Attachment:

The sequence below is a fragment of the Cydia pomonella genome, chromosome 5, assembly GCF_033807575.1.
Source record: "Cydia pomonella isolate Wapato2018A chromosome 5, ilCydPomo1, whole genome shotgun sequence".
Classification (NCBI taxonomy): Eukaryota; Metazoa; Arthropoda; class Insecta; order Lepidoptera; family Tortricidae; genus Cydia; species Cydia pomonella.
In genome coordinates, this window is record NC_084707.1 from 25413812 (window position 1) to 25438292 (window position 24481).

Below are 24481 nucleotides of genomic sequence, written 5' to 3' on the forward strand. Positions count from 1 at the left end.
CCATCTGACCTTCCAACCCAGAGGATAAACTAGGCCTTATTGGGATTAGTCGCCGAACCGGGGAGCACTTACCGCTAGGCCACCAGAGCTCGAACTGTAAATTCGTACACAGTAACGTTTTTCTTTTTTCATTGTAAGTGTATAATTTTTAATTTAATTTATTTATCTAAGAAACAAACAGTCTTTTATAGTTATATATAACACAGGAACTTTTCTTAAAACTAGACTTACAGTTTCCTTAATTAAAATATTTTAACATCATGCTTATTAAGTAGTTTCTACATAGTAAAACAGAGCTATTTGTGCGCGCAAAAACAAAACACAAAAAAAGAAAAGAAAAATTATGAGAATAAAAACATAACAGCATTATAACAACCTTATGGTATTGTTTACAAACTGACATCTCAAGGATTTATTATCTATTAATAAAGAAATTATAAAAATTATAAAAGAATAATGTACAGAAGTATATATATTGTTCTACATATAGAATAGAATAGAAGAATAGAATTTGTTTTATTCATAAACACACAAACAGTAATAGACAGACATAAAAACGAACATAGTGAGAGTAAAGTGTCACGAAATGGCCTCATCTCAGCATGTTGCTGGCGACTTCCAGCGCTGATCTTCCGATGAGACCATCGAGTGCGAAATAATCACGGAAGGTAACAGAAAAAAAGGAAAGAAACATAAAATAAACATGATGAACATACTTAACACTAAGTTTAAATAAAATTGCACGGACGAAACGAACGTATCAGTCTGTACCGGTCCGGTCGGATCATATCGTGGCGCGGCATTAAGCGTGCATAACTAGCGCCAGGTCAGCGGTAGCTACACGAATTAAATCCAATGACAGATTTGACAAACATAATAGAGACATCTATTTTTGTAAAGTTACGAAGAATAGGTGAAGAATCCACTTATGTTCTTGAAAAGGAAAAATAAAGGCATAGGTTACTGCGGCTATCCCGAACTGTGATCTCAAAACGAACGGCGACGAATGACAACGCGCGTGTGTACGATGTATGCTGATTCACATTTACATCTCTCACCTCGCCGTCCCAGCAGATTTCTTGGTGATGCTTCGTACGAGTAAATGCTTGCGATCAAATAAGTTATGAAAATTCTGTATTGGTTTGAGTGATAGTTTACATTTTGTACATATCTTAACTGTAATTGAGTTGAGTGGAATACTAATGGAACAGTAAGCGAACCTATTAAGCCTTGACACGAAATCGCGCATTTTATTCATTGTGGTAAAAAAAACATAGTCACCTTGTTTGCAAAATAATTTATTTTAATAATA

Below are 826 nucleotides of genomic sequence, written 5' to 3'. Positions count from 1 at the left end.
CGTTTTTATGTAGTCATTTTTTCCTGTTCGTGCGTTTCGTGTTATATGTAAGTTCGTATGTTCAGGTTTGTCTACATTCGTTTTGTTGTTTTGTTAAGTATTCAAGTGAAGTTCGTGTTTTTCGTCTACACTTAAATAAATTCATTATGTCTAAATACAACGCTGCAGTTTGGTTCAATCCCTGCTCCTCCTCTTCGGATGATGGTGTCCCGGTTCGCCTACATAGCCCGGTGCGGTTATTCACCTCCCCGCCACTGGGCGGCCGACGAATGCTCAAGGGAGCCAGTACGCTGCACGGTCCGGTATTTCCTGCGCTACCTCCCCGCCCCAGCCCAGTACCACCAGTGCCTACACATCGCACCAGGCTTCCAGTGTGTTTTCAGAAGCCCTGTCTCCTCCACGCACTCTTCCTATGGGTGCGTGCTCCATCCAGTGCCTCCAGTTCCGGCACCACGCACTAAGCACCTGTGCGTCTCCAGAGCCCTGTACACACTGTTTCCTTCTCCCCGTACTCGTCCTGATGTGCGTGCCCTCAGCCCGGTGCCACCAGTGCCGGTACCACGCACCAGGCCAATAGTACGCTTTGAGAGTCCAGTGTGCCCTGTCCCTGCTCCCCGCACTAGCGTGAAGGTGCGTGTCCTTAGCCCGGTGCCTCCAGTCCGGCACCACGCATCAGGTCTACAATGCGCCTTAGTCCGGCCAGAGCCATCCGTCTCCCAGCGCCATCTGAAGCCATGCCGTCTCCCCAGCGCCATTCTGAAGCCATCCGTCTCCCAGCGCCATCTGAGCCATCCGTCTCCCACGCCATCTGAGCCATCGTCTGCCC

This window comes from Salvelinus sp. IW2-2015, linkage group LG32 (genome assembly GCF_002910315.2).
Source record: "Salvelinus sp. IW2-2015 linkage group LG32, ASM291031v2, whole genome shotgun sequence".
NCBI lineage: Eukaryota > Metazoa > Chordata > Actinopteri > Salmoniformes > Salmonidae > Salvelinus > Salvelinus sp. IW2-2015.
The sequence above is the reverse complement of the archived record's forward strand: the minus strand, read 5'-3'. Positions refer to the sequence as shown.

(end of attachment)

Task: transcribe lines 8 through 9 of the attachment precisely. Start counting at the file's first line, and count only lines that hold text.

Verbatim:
CGTTTTTATGTAGTCATTTTTTCCTGTTCGTGCGTTTCGTGTTATATGTAAGTTCGTATGTTCAGGTTTGTCTACATTCGTTTTGTTGTTTTGTTAAGTATTCAAGTGAAGTTCGTGTTTTTCGTCTACACTTAAATAAATTCATTATGTCTAAATACAACGCTGCAGTTTGGTTCAATCCCTGCTCCTCCTCTTCGGATGATGGTGTCCCGGTTCGCCTACATAGCCCGGTGCGGTTATTCACCTCCCCGCCACTGGGCGGCCGACGAATGCTCAAGGGAGCCAGTACGCTGCACGGTCCGGTATTTCCTGCGCTACCTCCCCGCCCCAGCCCAGTACCACCAGTGCCTACACATCGCACCAGGCTTCCAGTGTGTTTTCAGAAGCCCTGTCTCCTCCACGCACTCTTCCTATGGGTGCGTGCTCCATCCAGTGCCTCCAGTTCCGGCACCACGCACTAAGCACCTGTGCGTCTCCAGAGCCCTGTACACACTGTTTCCTTCTCCCCGTACTCGTCCTGATGTGCGTGCCCTCAGCCCGGTGCCACCAGTGCCGGTACCACGCACCAGGCCAATAGTACGCTTTGAGAGTCCAGTGTGCCCTGTCCCTGCTCCCCGCACTAGCGTGAAGGTGCGTGTCCTTAGCCCGGTGCCTCCAGTCCGGCACCACGCATCAGGTCTACAATGCGCCTTAGTCCGGCCAGAGCCATCCGTCTCCCAGCGCCATCTGAAGCCATGCCGTCTCCCCAGCGCCATTCTGAAGCCATCCGTCTCCCAGCGCCATCTGAGCCATCCGTCTCCCACGCCATCTGAGCCATCGTCTGCCC

This window comes from Salvelinus sp. IW2-2015, linkage group LG32 (genome assembly GCF_002910315.2).